Councillor profiles - Shire President Kerry White Shire of Ashburton

Article image - Councillor profiles - Shire President Kerry White  Shire of Ashburton

Mine country
The Shire of Ashburton is made up of four towns: Tom Price, Paraburdoo, Onslow and Pannawonica. It is 105,000sqkm – half the size of Victoria. It has the largest number of exports in Western Australia. This includes, iron ore and gold. Offshore we have Barrow Island, which has got the Greater Gorgon field on it, which is now producing three trains worth of gas. In Onslow we have the Wheatstone gas project, which is building two trains. The first ship of gas is to leave in September sometime.

Rio Tinto is our major mining company – with ten or twelve mines in the Shire, if not more. We have Fortescue Metals with the Solomon Hub. And Onslow Salt, naturally. New mines are opening up; we are getting bigger and producing more iron ore and gas; plus we’ve got all our pastoralists.

We have several heritage-listed National Parks in our Shire: we’ve got Karijini; we have the Montebello Islands. We have a lot of visitors come. We also have the Mackerel Islands, a very popular tourist spot. We’ve got a lot happening in our Shire.

Small town changes
I live in Onslow and I’ve lived here for 24 years. It’s a very small town and we’ve had to build a whole new town because of Chevron’s Wheatstone Project. We’ve gone from a population of 700 to about 850 and are progressing. In a partnership between Chevron, the State Government and the Shire, we’ve built a new airport and have up to 27 flights coming in a week.

I used to own the supermarket in Onslow and sold that seven years ago. I’ve been on Council for ten years now and was elected Shire President six years ago.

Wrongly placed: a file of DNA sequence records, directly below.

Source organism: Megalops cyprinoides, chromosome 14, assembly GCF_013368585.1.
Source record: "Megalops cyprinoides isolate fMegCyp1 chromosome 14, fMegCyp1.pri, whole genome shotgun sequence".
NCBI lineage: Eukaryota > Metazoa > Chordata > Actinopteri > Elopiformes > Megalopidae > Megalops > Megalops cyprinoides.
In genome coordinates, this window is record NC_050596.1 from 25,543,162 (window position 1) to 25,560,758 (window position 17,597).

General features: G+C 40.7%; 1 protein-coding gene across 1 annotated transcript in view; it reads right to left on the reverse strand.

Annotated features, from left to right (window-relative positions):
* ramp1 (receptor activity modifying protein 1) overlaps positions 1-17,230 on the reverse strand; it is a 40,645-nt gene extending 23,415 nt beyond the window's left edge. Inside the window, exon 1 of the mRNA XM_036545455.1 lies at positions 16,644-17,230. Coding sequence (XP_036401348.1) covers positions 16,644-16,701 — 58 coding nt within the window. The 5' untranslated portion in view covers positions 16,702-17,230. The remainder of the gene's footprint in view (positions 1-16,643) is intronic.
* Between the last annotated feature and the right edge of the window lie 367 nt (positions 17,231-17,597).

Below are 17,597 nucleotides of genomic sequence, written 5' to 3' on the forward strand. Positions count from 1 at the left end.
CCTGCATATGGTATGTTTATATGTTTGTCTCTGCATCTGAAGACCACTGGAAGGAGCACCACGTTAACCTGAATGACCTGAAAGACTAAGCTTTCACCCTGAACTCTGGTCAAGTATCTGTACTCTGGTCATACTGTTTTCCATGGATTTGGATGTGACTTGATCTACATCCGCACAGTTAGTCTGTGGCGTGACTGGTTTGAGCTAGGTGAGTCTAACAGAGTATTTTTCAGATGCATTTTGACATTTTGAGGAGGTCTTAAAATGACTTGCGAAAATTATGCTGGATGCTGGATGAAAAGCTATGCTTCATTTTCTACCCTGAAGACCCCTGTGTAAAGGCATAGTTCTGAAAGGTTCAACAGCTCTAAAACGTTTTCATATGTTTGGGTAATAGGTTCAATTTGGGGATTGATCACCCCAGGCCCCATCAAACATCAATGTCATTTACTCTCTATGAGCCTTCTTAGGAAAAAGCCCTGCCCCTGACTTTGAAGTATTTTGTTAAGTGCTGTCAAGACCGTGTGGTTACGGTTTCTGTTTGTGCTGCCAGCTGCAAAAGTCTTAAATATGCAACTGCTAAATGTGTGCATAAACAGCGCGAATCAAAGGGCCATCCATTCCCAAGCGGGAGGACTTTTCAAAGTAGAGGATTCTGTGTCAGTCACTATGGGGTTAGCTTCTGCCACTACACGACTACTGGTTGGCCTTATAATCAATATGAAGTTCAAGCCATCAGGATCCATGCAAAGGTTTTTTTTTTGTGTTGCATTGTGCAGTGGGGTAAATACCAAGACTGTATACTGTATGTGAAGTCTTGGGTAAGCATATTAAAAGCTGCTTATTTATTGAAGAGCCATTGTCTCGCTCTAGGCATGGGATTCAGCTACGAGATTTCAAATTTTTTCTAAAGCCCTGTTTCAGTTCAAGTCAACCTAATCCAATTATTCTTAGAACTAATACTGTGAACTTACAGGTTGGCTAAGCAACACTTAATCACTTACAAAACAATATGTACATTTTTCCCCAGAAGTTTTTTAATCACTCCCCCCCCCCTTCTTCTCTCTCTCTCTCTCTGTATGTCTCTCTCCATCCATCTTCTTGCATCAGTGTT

In that time, we’ve seen a lot of changes. We’ve seen the downturn in mining and we’ve seen the highs and lows, but we’re on the right track to pick up again now.

Outside of council hours I enjoy socialising. That’s about it. I’m too old for exercise or anything like that. I would never be a bowler or a golfer – no way. I haven’t got time for that.

I enjoy every day. To be able to make our towns look better is very rewarding; seeing new buildings go up and to see the communities happy, that is my goal – to make sure that all our communities are happy living where they live.
 
Projects in the pipeline
Because of the Royalties for Regions project we’ve got some money to revitalise Tom Price and Onslow and that has helped. We’ve just been given a $9million grant from the Federal Government’s Building Better Region Fund to go with $2million from Chevron and $1.5million from the Shire to build a class-four waste disposal site in Onslow – which is just the second of its kind in the state of WA.
We have a new marine supply base – servicing boats and rigs offshore – hopefully that that will create 150-odd jobs.

A specific highlight was obtaining the $5million grant from the Pilbara Development Commission to build a community hub at Paraburdoo. That was six years of hard work and was a relief and an excitement when we got it to go with the $6million we already had from Rio Tinto. We’re going to be turning the sod in six months time and that will be a very exciting moment to have a purpose-built building for Paraburdoo.

I’d also like to thank BHP for their $5million for basketball courts and a skate park and Chevron for their $7million for a swimming pool in Onslow.

Going the distance
I travel between Perth and Onslow a fair bit for meetings and over to Tom Price, which is 480kms one-way. All our councillors have to do that. You take three days out of your life every month travelling to attend meetings. All our councillors love their towns. I thank them very much indeed.

The distance between us will always be challenging. Having four towns to look after is a challenge, naturally. You’ve got to have activities in each town. You’ve got to have offices; you’ve got to have cleaners and garden people for each town. We all have to work together to achieve something for each place and keep everybody happy.

The best part of being a councillor is giving back to the communities that have trusted to vote for us all and know that we have their interests at heart. There’s still a lot to be done, but we’re all working diligently – as finances permit things roll out.

Into the future I hope to retire – gracefully. But, there are a few more goals: to see our waste disposal site up and running; to build new shire offices in Tom Price – there’s still a few challenges to go.